Slamdance gamemakers return |

Slamdance gamemakers return

Rumble Box, an independent game will be featured in this year's 2006 Guerilla Gamemaker competition at the Slamdance Film Festival. Photo: courtesy Sam Roberts, Slamdance.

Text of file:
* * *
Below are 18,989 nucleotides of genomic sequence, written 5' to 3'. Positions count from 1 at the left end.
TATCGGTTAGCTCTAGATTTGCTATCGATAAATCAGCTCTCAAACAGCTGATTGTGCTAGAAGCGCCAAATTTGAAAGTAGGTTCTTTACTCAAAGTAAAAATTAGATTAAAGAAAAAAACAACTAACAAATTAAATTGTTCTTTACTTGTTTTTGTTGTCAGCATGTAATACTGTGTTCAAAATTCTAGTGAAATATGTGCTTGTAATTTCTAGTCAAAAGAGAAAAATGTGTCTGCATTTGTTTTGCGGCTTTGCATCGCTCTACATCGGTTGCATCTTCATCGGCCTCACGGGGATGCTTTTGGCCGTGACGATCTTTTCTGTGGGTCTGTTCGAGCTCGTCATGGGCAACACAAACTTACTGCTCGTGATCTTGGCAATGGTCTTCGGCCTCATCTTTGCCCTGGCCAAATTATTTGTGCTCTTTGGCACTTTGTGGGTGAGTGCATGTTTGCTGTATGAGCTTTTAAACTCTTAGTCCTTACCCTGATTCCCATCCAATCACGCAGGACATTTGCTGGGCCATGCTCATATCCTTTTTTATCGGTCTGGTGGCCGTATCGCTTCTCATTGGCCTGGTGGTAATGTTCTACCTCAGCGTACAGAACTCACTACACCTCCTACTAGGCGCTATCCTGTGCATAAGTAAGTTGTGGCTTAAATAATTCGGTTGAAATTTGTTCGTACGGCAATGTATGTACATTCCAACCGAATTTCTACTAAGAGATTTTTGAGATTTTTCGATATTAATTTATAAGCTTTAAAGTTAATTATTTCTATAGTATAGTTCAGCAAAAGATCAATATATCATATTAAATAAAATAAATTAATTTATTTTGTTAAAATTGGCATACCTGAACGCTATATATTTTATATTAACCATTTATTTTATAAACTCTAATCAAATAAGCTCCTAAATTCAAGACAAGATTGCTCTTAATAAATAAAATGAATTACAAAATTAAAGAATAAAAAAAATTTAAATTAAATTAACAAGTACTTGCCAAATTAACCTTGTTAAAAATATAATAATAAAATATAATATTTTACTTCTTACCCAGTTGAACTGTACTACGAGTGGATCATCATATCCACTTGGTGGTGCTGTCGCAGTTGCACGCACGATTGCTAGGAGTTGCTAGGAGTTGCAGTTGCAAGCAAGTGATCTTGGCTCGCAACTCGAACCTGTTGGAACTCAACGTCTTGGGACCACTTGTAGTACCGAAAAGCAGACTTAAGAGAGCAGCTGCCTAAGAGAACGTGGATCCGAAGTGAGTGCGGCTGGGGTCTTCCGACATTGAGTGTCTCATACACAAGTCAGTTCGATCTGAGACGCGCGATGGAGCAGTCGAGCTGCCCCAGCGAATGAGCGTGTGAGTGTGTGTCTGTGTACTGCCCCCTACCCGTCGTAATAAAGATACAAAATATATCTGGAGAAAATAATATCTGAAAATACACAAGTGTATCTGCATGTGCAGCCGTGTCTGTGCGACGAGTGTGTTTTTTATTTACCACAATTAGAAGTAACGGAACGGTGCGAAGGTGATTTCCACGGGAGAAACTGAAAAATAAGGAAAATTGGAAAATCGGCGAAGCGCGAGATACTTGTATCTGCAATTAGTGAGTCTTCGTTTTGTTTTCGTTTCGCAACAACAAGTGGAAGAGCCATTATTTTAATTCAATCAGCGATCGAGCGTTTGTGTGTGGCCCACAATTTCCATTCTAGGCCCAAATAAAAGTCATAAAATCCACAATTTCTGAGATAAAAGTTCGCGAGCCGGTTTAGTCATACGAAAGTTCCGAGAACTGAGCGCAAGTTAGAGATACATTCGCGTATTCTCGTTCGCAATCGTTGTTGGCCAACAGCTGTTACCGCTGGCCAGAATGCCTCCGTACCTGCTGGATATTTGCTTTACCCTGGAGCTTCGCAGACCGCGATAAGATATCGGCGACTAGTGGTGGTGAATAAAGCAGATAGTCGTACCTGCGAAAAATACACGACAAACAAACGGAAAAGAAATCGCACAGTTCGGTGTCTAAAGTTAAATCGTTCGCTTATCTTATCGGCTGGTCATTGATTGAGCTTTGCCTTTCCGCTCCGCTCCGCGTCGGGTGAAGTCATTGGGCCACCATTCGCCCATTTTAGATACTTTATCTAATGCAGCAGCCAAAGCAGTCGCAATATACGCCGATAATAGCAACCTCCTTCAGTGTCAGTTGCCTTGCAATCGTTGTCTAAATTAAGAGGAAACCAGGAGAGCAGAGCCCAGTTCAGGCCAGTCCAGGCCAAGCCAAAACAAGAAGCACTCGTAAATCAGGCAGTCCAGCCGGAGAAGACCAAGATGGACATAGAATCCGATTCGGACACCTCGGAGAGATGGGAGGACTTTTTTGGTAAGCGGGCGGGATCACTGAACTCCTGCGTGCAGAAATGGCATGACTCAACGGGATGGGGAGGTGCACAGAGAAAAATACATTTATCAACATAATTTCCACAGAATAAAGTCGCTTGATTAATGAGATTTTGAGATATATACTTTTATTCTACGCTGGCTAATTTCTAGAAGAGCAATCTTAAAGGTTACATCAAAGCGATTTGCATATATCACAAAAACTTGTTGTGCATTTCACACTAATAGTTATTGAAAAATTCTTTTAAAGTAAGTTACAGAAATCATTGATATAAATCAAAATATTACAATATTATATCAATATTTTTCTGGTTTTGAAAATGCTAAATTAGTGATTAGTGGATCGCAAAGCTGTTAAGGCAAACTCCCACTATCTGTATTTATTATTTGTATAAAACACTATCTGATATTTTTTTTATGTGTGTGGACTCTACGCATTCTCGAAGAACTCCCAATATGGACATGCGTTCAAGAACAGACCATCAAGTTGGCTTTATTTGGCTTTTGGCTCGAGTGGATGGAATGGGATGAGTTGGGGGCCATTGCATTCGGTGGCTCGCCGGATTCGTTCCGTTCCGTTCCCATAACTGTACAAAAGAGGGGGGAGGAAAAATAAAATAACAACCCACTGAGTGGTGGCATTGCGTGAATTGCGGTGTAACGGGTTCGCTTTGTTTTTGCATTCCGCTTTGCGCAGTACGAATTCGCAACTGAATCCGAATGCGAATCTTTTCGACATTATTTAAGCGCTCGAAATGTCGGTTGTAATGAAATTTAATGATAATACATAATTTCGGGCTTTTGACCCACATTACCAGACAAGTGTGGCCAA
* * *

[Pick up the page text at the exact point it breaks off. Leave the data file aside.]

For years the Slamdance Film Festival has helped young filmmakers working with low budgets make a name for themselves and propel them into the movie business. Recently they added a new category of artist the same opportunities. In addition to the film festival, there will be a video game festival. The Slamdance Guerilla Game-maker Competition has the same mission as the Slamdance Film Festival: to bring the work of independent artists before the public. "We are hoping to get these game-makers some exposure to the major game companies," says Slamdance’s games competition manager, Sam Roberts. "All of the games can be downloaded on the Internet, so we also want the public buzz about them to increase, so the number of downloads will go up," Roberts said. He is also hoping the independent game community will grow to give new game makers a place to go. Video games festivals are a new concept, but Roberts thinks they will become more mainstream in time. "As video games are becoming more and more accepted as an art form, we are beginning to see more young people majoring in video game designs and more independent companies emerging. I would not be surprised if in a few years Sundance did something similar." This year Slamdance will feature 12 independent video games and their makers from all over North America, with a gamut of genres from casual to MMOG (Massive Multiplayer Online Game). The festival will be held from January 21 to 24 at the Treasure Mountain Inn. "We will have a lounge with computers for the public to stop in and sample the games," says Roberts. "We want to encourage anyone to come in and try these games. The makers will be there answering questions about their games and the video game industry." At the end of the festival there will be an awards ceremony featuring grand jury and audience prizes. "When judging the games, the most important factor we look at is how fun the game is," says Roberts. "We also take in consideration things like the story line. We try not to take the graphics into consideration when judging the games since many of the companies are working with a small budget and cannot afford to spend too much money on them. There is so much more to consider than just the films and special effects." "These games are truly fun," says Roberts, "and their makers would really appreciate the public trying them out and giving feedback. We have comfortable chairs and plenty of computers."

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